Nearly a tenth of Year 6 pupils did not get the first choice secondary school they wanted — with two schools oversubscribed.
Families found out this week whether their child would move up to the school they requested — for 89.5 per cent of families it was good news as their child was allocated to attend their first choice of secondary school.
However, more than 250 pupils did not get their first choice of school and were placed in either their second or third choice and 2.5 per cent of pupils were not successful with their preferences.
Figures released by the Isle of Wight Council show 12 children had to accept their third choices.
Over subscribed schools
Two schools — Carisbrooke College and The Island Free School — were oversubscribed in their first choice preferences.
The Island Free School received more than 80 extra applications than they could take — 202 pupils put the school as their first choice, but only 125 were offered a place.
All those who put Christ the King College, The Bay CE Academy and Medina College as first choice were offered a place.
Three schools lowered the number of pupils they would accept, compared to last year, by at least 30 pupils in each establishment.
Four Island schools filled their allocated number of spaces for the September 2020 intake — Carisbrooke, Cowes, Ryde and The Bay.
Empty places at Christ the King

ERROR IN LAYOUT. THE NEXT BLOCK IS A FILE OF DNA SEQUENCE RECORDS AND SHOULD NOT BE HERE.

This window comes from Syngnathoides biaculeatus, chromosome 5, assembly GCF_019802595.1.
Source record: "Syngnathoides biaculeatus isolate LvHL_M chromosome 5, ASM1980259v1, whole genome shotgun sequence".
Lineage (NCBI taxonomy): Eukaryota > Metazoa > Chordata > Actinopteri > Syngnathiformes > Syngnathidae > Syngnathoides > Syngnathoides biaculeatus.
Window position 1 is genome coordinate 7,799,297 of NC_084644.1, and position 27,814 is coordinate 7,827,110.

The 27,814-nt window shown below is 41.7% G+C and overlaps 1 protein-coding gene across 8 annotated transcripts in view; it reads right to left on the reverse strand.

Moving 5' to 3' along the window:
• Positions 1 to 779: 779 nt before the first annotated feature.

Christ the King College has nearly 50 empty spaces, even though it saw a rise in the number of families applying as a first choice.
The biggest Island secondary school, Ryde Academy, allocated places to 97 per cent of pupils who listed it as first choice.
Most of the 43 pupils who did not apply for a place at secondary school were allocated to Medina.
IWC: All children are offered a place
An Isle of Wight Council spokesperson said:
“All children are offered a place. If parents’ preferences could not be met, including when only one preference is named, then they are allocated a place for their child at the nearest school with places available.
“Those who made an application after the closing date were allocated a place at their preferred school if a place was available. If not, a place was allocated at the nearest school with a space.
“When an application is refused, parents are offered the opportunity to appeal to an independent appeal panel.
“The council’s school admission teams provides advice for families who may need to follow this process.”
The Isle of Wight Council has asked to clarify the figure of pupils who did not get their first choice of school include families who put in their applications after the deadline, those who made no application and were allocated a place and those with education, health and care plans (ECHP).
The number of pupils who were given their second or third choices were 125.
This article is from the BBC’s LDRS (Local Democracy Reporter Service) scheme, which OnTheWight is taking part in. Some alterations and additions may be been made by OnTheWight. Ed